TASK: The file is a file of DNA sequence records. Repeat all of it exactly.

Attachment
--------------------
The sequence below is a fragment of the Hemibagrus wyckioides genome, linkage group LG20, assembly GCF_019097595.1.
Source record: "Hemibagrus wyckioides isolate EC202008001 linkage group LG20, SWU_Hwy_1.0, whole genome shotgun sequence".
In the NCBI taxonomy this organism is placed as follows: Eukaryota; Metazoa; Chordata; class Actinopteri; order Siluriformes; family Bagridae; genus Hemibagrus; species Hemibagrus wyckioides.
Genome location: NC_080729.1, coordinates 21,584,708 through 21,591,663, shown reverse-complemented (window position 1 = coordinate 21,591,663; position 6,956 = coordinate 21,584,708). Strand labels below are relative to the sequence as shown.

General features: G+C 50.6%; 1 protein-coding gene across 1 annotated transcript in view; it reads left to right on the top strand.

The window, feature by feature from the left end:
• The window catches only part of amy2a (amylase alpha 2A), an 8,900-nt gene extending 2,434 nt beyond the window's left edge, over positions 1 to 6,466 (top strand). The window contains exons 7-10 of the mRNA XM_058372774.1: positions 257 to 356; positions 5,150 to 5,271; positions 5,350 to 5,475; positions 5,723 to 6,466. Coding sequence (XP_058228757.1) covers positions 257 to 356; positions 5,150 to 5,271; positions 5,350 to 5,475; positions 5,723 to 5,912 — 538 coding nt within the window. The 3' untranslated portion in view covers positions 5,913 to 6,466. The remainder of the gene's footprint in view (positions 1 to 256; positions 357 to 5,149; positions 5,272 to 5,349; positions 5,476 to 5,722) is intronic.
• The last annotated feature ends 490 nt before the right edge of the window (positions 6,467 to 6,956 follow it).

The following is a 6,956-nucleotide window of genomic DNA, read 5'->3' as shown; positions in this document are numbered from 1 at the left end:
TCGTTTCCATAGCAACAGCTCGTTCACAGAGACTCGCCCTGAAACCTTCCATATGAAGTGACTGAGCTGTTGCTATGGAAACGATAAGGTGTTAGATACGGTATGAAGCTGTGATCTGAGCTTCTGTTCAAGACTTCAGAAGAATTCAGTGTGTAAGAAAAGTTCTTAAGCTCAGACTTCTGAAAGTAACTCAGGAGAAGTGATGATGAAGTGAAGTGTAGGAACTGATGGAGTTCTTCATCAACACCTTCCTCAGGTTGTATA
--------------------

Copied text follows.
The sequence below is a fragment of the Hemibagrus wyckioides genome, linkage group LG20, assembly GCF_019097595.1.
Source record: "Hemibagrus wyckioides isolate EC202008001 linkage group LG20, SWU_Hwy_1.0, whole genome shotgun sequence".
In the NCBI taxonomy this organism is placed as follows: Eukaryota; Metazoa; Chordata; class Actinopteri; order Siluriformes; family Bagridae; genus Hemibagrus; species Hemibagrus wyckioides.
Genome location: NC_080729.1, coordinates 21,584,708 through 21,591,663, shown reverse-complemented (window position 1 = coordinate 21,591,663; position 6,956 = coordinate 21,584,708). Strand labels below are relative to the sequence as shown.

General features: G+C 50.6%; 1 protein-coding gene across 1 annotated transcript in view; it reads left to right on the top strand.

The window, feature by feature from the left end:
• The window catches only part of amy2a (amylase alpha 2A), an 8,900-nt gene extending 2,434 nt beyond the window's left edge, over positions 1 to 6,466 (top strand). The window contains exons 7-10 of the mRNA XM_058372774.1: positions 257 to 356; positions 5,150 to 5,271; positions 5,350 to 5,475; positions 5,723 to 6,466. Coding sequence (XP_058228757.1) covers positions 257 to 356; positions 5,150 to 5,271; positions 5,350 to 5,475; positions 5,723 to 5,912 — 538 coding nt within the window. The 3' untranslated portion in view covers positions 5,913 to 6,466. The remainder of the gene's footprint in view (positions 1 to 256; positions 357 to 5,149; positions 5,272 to 5,349; positions 5,476 to 5,722) is intronic.
• The last annotated feature ends 490 nt before the right edge of the window (positions 6,467 to 6,956 follow it).

The following is a 6,956-nucleotide window of genomic DNA, read 5'->3' as shown; positions in this document are numbered from 1 at the left end:
TCGTTTCCATAGCAACAGCTCGTTCACAGAGACTCGCCCTGAAACCTTCCATATGAAGTGACTGAGCTGTTGCTATGGAAACGATAAGGTGTTAGATACGGTATGAAGCTGTGATCTGAGCTTCTGTTCAAGACTTCAGAAGAATTCAGTGTGTAAGAAAAGTTCTTAAGCTCAGACTTCTGAAAGTAACTCAGGAGAAGTGATGATGAAGTGAAGTGTAGGAACTGATGGAGTTCTTCATCAACACCTTCCTCAGGTTGTATA